The work of Uri Aran, who was born in Israel in 1977 and currently lives and works in New York, is pervaded by the interrogation and redefinition of structures and models of communication, the material world and interpersonal relationships. His visually idiosyncratic and disconcerting videos, drawings, assemblages, texts and sculptures hover on the boundary between the familiar and the strange. «here, here and here» is the artist’s first comprehensive solo institutional show and presents work groups created specially for the exhibition which encompass the entire medial range of his oeuvre. Aran brings his works in the Kunsthalle Zürich together in spatial assemblages, thereby creating spheres and systems specific to the individual spaces which, however, also relate to and interweave with each other.

Aran is a storyteller. His narratives revolve around longing, identity, home, the everyday, sentimentality and sadness, and also dislocation and displacement. By superimposing different temporal axes, linguistic structures and material categories, he reconstructs, extends and manipulates the view of what constitutes a story and subverts existing genres and hierarchies. Aran’s visual idiom ranges from screenplays and elaborately developed films about appropriated and decontextualised images and simple and familiar everyday objects – including, for example, eggs, bottle openers, passport photos and pizza boxes – which he processes, combines and hence unites to form ensembles comprising intimate and simultaneously disconcerting worlds. The materials used have something domestic and comfortable about them but, at the same time, act as indeciperable signposts in the narrative as the meaning of the individual components constantly remains unclear. Why are certain meanings ascribed to certain things? Which questions should be asked? In his works Aran explores the humour, poetics and manipulation of popular objects and triggers feelings associated with them in the viewers while simultaneously prompting them to doubt these objects, their relationships with them and their own experiences.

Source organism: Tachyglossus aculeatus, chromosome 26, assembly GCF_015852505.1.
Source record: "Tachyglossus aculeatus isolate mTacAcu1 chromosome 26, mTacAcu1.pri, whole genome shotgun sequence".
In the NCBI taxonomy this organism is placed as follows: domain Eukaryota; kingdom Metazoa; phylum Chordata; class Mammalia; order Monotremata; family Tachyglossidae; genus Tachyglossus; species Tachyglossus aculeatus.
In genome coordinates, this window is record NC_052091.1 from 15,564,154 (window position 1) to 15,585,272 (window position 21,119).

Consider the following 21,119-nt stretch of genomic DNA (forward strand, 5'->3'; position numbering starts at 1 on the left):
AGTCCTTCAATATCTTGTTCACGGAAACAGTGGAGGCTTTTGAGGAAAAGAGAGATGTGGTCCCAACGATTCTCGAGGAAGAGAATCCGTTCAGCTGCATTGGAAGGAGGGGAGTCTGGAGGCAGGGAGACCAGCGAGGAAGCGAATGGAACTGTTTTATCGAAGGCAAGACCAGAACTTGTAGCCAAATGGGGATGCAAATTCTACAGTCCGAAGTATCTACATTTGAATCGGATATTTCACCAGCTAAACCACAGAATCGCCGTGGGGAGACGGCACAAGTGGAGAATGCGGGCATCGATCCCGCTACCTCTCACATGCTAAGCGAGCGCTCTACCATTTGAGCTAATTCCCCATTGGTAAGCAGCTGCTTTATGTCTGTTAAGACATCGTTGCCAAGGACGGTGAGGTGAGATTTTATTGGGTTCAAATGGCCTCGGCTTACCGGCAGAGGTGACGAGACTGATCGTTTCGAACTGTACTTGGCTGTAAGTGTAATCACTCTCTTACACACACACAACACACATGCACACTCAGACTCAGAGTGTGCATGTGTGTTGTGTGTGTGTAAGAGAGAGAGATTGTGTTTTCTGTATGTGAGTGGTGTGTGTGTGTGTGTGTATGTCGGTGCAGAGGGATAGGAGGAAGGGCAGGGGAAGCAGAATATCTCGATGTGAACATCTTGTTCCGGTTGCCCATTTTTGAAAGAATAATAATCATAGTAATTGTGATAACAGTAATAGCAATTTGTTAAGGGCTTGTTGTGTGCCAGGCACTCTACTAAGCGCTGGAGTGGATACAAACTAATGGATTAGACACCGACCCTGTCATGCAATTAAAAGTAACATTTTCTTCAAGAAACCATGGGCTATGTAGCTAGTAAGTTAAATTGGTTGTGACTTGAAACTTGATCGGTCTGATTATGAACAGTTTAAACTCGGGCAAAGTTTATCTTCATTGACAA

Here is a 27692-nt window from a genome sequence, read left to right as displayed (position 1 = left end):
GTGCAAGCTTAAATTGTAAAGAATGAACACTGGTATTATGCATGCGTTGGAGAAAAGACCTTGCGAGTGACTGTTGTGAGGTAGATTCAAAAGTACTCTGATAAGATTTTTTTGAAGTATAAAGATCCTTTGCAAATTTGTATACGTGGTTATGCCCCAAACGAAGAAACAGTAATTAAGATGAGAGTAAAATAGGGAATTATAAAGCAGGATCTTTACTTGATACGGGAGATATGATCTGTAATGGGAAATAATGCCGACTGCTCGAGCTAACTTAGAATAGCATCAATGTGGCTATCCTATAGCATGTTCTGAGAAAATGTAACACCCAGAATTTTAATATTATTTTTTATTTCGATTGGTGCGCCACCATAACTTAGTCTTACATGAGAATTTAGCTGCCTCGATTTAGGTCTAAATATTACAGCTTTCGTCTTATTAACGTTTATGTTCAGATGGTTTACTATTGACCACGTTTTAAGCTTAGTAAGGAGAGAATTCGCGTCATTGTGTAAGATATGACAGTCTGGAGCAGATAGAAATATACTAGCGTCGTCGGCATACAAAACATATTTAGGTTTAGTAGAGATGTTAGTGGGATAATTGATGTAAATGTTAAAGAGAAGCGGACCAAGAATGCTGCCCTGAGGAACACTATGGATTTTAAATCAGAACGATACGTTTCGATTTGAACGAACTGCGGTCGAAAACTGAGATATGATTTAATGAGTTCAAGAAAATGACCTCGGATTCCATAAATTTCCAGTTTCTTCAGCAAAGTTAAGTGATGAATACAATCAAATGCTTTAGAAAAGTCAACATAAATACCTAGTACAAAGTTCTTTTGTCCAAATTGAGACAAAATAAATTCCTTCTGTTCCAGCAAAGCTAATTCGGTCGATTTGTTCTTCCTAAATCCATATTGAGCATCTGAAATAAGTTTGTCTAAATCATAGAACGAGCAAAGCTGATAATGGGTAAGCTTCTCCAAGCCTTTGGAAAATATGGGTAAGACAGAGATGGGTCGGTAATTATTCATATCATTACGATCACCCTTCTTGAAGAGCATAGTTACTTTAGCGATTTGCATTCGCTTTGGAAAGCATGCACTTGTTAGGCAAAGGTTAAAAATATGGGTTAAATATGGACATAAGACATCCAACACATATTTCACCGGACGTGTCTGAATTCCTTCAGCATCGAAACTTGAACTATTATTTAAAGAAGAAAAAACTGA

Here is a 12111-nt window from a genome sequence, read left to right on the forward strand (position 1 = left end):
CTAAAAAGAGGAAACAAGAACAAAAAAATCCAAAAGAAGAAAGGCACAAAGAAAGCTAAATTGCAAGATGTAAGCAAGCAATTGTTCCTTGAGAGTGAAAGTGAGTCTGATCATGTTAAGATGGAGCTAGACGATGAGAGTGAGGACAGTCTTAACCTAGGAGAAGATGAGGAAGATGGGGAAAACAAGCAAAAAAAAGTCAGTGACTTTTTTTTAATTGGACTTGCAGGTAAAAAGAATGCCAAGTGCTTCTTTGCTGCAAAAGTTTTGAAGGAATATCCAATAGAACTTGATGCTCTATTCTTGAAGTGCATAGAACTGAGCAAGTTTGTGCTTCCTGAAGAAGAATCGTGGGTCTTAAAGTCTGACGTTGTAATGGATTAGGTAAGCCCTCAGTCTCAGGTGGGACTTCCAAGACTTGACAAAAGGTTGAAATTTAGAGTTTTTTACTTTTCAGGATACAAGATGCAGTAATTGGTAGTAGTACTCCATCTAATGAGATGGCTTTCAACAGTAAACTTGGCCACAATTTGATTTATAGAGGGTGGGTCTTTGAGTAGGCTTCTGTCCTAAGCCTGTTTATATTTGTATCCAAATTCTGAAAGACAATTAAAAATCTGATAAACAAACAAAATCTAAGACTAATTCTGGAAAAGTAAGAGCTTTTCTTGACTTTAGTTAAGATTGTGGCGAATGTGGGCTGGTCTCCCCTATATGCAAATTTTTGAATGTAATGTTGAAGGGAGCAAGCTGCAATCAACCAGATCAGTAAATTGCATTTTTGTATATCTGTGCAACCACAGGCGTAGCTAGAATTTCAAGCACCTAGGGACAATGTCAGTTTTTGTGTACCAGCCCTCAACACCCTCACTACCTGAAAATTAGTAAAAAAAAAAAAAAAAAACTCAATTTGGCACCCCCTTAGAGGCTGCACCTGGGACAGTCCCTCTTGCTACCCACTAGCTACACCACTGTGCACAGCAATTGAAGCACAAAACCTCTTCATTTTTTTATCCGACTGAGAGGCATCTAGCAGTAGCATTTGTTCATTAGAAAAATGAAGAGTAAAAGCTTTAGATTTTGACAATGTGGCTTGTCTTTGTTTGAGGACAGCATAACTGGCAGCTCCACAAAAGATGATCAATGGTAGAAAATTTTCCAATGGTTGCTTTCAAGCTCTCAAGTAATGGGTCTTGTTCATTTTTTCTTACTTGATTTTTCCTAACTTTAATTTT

The new video work Chimpanzee (2013) draws the viewer into conversations involving individuals and couples which are shaped by everyday rituals and intimate experiences, the subjective logic and meaning of which are not completely accessible. We follow dialogues and narratives which appear to describe normal situations but which are equally pervaded by surreality, eeriness and absurdity. The protagonists address the camera but their texts are always directed at and used by an external narrator – perhaps the omniscient narrator of literature, the director or a semantic force that impacts on their experiences. Through the deliberate breaking of the expectation as to how a conversation develops or how one speaks about something, a voiding of syntax arises and draws attention to how the meaning of language is generated by complex processes and shaped by conflicts between individual and collective experience. This realm between the familiar and the obscure is also revealed to the viewer in the further course of the exhibition. In one space, the artist has assembled miniature landscapes in cardboard boxes, which are presented on tables. The next space contains assemblages of objects and sculptures arranged on a wall display that defines the space. At an initial glance, the sculptural installations look like chaotic arrangements of found objects; at a second glance, however, they appear as gestures of a microcosm structured by mysterious rules, which highlight the problem of organisation and categorisation. Collections of images, portraits next to animal pictures, plastic grapes and pizza boxes – the latter evoke the homely feel of a cosy family evening – run like a red thread through the entire exhibition and are also found in the drawings which Aran associates with new printing techniques. Through repetitions and a system of wide-ranging cross-references from a syntax of materials, the artist generates a visual rhythm that runs through the exhibition and is also transposed to the acoustic level with the repetition of the video soundtrack in the final space.

For further information please contact the gallery at +44 (0)20 7493 8611 or press@sadiecoles.com

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